Pride Week, Whistler's annual gay ski week, is at a crossroads.
On one hand, for the first time in its 20-year history in Whistler, gay ski week is getting some official recognition with council proclaiming February 5-12 as Pride Week in the Resort Municipality of Whistler (RMOW).
But on the other hand, doing business in Whistler has its challenges, not the least of which are the B.C. liquor laws, frustrating event organizers across the board. Those laws are some of the biggest hurdles for Dean Nelson, CEO and executive producer at Alpenglow Productions, which puts on the annual ski week in Whistler, and are forcing him to seriously think about the future of the Pride event.
"The whole liquor licensing for Whistler and for B.C. in general has caused us to really look at our business model and determine after these 20 years: are we going to continue to do WinterPride in Whistler? Because it is just so difficult," said Nelson.
"We would love to do more fabulous events but it's really hard to do events in Whistler."
He's trying to stay positive in the weeks leading up to Pride Week, but his frustration is evident. He joins a chorus of other event organizers and resort partners equally concerned about the liquor laws in B.C.
It's one of the reasons why the municipality has formed a Special Occasion License (SOL) Working Group. In the wake of problems with the Jazz on the Mountain at Whistler festival and the GranFondo bike race event, the SOL working group was formed in response to complaints.
Last month another event producer also complained of the laws after hosting a private function at Whistler Olympic Plaza.
As part of the rationale for forming the SOL group, municipal spokesperson Michel Comeau wrote in an email to Pique:
"Provincial Liquor Control and Licensing Branch (LCLB) policies can result in inconveniences, uncertainties and delays in obtaining SOL licensing for an event, and this can negatively impact the ability of the resort community to attract visitors and meet their food and beverage expectations."
The group is tasked with providing a report, which will inform council's discussions with the provincial government.
While he did not go into any details, Nelson said the liquor laws add another layer of difficulty to the already large task of putting on a weeklong festival, forcing the question: is it all worthwhile?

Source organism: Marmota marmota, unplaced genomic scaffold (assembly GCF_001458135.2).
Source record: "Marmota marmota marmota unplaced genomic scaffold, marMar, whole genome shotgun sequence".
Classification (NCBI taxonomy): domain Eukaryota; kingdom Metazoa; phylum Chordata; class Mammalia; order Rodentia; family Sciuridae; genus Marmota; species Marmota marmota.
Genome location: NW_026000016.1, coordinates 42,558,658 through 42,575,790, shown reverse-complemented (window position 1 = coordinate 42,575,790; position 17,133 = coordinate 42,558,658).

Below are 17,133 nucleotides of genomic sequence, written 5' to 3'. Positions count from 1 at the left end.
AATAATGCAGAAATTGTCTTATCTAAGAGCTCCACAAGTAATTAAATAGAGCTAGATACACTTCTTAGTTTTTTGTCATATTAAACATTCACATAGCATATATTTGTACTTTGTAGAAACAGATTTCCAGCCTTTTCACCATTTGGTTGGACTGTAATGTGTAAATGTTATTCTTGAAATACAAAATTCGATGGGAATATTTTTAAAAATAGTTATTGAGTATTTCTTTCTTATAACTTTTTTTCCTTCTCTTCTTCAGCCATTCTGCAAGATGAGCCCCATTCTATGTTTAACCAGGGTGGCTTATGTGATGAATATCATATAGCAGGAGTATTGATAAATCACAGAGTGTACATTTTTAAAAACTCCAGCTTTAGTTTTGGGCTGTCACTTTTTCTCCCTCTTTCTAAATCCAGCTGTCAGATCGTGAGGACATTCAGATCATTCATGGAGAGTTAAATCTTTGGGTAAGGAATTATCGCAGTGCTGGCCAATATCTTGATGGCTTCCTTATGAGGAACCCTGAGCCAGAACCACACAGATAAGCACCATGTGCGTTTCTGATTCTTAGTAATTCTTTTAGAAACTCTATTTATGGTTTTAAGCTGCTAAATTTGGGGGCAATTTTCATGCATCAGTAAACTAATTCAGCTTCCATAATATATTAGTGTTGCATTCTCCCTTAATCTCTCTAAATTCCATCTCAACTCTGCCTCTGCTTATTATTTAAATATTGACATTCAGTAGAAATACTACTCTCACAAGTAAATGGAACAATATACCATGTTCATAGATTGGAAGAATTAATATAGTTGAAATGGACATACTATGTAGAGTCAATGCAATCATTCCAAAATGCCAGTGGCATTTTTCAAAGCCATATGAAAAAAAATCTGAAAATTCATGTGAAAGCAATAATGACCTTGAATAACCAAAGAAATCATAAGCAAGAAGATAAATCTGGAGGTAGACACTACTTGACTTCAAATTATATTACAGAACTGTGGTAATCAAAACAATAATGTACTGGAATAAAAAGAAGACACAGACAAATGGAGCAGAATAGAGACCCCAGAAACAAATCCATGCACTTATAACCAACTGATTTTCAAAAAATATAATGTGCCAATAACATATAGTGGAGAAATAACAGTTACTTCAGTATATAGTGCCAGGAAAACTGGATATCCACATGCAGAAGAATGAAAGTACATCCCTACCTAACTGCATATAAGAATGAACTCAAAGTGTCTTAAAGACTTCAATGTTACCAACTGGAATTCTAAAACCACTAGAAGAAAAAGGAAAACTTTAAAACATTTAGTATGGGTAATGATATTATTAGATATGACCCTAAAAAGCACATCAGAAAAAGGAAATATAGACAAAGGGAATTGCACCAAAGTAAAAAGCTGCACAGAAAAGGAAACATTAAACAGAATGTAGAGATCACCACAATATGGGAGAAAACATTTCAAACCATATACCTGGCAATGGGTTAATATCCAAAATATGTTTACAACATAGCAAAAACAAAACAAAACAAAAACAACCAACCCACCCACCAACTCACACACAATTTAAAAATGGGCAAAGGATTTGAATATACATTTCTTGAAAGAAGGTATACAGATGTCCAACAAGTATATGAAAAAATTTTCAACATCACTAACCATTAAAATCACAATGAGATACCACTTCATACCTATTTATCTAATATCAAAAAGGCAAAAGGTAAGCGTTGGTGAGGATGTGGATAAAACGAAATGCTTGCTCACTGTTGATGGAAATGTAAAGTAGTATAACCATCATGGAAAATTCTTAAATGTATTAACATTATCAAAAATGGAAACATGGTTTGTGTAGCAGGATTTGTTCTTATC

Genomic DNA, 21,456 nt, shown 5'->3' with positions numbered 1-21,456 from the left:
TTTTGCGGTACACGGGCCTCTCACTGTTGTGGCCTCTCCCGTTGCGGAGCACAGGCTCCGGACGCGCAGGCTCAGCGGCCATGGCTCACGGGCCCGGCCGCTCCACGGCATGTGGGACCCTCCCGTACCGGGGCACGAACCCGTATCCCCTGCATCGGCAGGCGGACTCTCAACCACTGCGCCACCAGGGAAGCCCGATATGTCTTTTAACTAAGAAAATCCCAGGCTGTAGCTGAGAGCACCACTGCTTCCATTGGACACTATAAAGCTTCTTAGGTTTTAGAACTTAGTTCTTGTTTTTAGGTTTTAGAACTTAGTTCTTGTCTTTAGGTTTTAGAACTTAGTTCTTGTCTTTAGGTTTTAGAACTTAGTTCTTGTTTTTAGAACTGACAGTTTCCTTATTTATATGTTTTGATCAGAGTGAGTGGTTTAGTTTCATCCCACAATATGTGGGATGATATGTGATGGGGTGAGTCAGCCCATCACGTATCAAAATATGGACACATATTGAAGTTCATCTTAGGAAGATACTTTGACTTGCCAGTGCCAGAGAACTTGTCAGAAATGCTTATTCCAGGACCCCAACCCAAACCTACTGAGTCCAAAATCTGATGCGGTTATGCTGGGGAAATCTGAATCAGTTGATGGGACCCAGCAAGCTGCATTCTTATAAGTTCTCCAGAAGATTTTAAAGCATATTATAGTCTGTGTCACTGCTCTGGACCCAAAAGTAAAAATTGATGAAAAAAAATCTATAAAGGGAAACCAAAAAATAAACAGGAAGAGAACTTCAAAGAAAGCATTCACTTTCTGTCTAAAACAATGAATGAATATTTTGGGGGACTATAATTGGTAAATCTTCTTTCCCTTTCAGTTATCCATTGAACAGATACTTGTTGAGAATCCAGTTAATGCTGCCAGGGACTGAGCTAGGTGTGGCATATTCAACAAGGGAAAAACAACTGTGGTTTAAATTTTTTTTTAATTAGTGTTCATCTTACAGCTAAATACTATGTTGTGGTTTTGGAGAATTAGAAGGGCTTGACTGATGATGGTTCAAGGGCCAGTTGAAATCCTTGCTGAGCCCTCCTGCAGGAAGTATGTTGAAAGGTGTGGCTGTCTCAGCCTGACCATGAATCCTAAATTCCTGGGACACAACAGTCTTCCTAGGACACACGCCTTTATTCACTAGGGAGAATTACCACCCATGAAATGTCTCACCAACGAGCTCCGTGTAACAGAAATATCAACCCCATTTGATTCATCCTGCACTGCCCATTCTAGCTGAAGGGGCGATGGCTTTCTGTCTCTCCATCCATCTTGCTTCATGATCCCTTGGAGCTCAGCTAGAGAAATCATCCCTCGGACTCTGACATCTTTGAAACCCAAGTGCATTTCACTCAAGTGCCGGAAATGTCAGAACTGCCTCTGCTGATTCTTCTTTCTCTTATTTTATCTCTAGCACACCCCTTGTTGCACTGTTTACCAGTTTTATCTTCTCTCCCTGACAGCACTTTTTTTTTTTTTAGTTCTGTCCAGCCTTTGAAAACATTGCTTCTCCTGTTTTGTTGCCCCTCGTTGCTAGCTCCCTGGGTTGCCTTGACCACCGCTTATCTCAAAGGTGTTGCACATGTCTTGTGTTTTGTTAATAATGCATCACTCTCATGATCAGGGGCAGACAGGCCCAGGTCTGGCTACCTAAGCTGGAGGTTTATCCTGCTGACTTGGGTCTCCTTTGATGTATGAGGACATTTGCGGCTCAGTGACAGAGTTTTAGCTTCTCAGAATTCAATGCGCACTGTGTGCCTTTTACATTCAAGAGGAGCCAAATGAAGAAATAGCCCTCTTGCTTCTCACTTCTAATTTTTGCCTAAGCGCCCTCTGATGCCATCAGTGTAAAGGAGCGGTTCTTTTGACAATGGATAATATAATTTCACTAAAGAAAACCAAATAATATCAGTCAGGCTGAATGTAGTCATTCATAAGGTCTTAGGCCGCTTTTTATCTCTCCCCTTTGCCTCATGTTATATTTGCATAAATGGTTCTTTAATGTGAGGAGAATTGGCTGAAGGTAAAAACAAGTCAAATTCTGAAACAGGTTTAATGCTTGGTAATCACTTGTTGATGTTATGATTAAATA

"It's just that extra level of complexity that makes it more impossible for us, and we spend tons of money marketing the resort and it comes down to: is it worth us continuing to do what we do? It's just really frustrating."
Last year roughly 2,500 people took part in the weeklong events, which include the iconic Snowball Dance Til Dawn as well as a host of other activities and parties from dog sledding to wine tasting. Nelson estimates the economic spin off in the resort is in the range of $4.3 million. Ticket sales at this point are trending on par with last year, which was one of Pride's best ever.
The U.K, market is starting to rebound said Nelson and he's seeing take up from Belgium, Switzerland and Austria. And Australia seems to be quite strong again this year.
"We're just continuing with our snow message that we have amazing snow here in Whistler and people should choose their winter vacation here," he added.
Pride Week has become an annual affair in the resort, a cornerstone midway through the winter season.
Mayor Nancy Wilhelm-Morden, at the last council meeting of 2011, said she had met with the Pride Week organizers and was happy to support making the week officially recognized at the municipality, particularly in light of the fact that she was told some participants are persecuted in their home towns for their sexuality.
The proclamation, she said, shows:
"When they come to Whistler not only are they welcomed here, but for the municipality to go the next step to make a proclamation... is very meaningful for the participants," said the mayor. "So I am proud to support this proclamation."
It states that the RMOW has been "a pioneer in celebrating Pride publicly" and has also benefited from the Lesbian, Gay, Bisexual, Transgendered, Two-Spirited, Queer community.
"We're really happy," said Nelson, of the official recognition.
"It shows to our attendees... that the municipality is actually acknowledging our community and values our contribution to the resort, which is really fantastic and exciting."
The festival is now in its 20th year. Nelson loves Whistler and doesn't want to move it.
"But, it's getting to the point where we need to determine if we're sustainable or not," he said. "It's one of the things we're going to be questioning over the next six months.... determine what we're going to do in the future.
"Whistler can only do as much as what the B.C. liquor laws allow them to do, but we are a municipality, a resort municipality, with special rights and privileges, and we should be exercising some of those extra special rights and privileges as a resort because for us to continue to compete on a global level, we're losing our competitive edge."
For more information about the weeklong event, and to get tickets go to www.gaywhistler.com.
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